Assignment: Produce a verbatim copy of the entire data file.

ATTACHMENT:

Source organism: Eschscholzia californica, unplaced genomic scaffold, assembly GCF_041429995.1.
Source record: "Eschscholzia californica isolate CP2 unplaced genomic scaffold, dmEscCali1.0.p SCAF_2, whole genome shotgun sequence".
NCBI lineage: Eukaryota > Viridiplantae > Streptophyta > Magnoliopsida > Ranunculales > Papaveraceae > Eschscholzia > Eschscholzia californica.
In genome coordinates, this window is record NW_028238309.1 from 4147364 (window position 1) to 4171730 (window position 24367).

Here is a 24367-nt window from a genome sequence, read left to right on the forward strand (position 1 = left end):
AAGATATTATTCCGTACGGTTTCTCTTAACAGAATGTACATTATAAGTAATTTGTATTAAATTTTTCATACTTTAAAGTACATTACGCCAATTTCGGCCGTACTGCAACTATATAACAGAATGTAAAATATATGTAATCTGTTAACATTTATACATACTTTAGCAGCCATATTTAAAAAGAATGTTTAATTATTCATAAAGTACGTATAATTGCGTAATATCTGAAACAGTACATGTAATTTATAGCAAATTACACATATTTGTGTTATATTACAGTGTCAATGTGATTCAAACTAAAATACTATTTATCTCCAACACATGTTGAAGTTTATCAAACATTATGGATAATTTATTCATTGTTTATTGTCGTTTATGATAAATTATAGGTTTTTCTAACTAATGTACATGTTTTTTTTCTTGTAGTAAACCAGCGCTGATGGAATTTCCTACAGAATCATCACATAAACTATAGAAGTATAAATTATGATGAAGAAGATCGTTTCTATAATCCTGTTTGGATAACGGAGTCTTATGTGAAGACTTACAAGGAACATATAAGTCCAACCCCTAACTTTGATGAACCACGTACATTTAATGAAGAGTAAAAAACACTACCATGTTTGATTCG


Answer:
Source organism: Eschscholzia californica, unplaced genomic scaffold, assembly GCF_041429995.1.
Source record: "Eschscholzia californica isolate CP2 unplaced genomic scaffold, dmEscCali1.0.p SCAF_2, whole genome shotgun sequence".
NCBI lineage: Eukaryota > Viridiplantae > Streptophyta > Magnoliopsida > Ranunculales > Papaveraceae > Eschscholzia > Eschscholzia californica.
In genome coordinates, this window is record NW_028238309.1 from 4147364 (window position 1) to 4171730 (window position 24367).

Here is a 24367-nt window from a genome sequence, read left to right on the forward strand (position 1 = left end):
AAGATATTATTCCGTACGGTTTCTCTTAACAGAATGTACATTATAAGTAATTTGTATTAAATTTTTCATACTTTAAAGTACATTACGCCAATTTCGGCCGTACTGCAACTATATAACAGAATGTAAAATATATGTAATCTGTTAACATTTATACATACTTTAGCAGCCATATTTAAAAAGAATGTTTAATTATTCATAAAGTACGTATAATTGCGTAATATCTGAAACAGTACATGTAATTTATAGCAAATTACACATATTTGTGTTATATTACAGTGTCAATGTGATTCAAACTAAAATACTATTTATCTCCAACACATGTTGAAGTTTATCAAACATTATGGATAATTTATTCATTGTTTATTGTCGTTTATGATAAATTATAGGTTTTTCTAACTAATGTACATGTTTTTTTTCTTGTAGTAAACCAGCGCTGATGGAATTTCCTACAGAATCATCACATAAACTATAGAAGTATAAATTATGATGAAGAAGATCGTTTCTATAATCCTGTTTGGATAACGGAGTCTTATGTGAAGACTTACAAGGAACATATAAGTCCAACCCCTAACTTTGATGAACCACGTACATTTAATGAAGAGTAAAAAACACTACCATGTTTGATTCG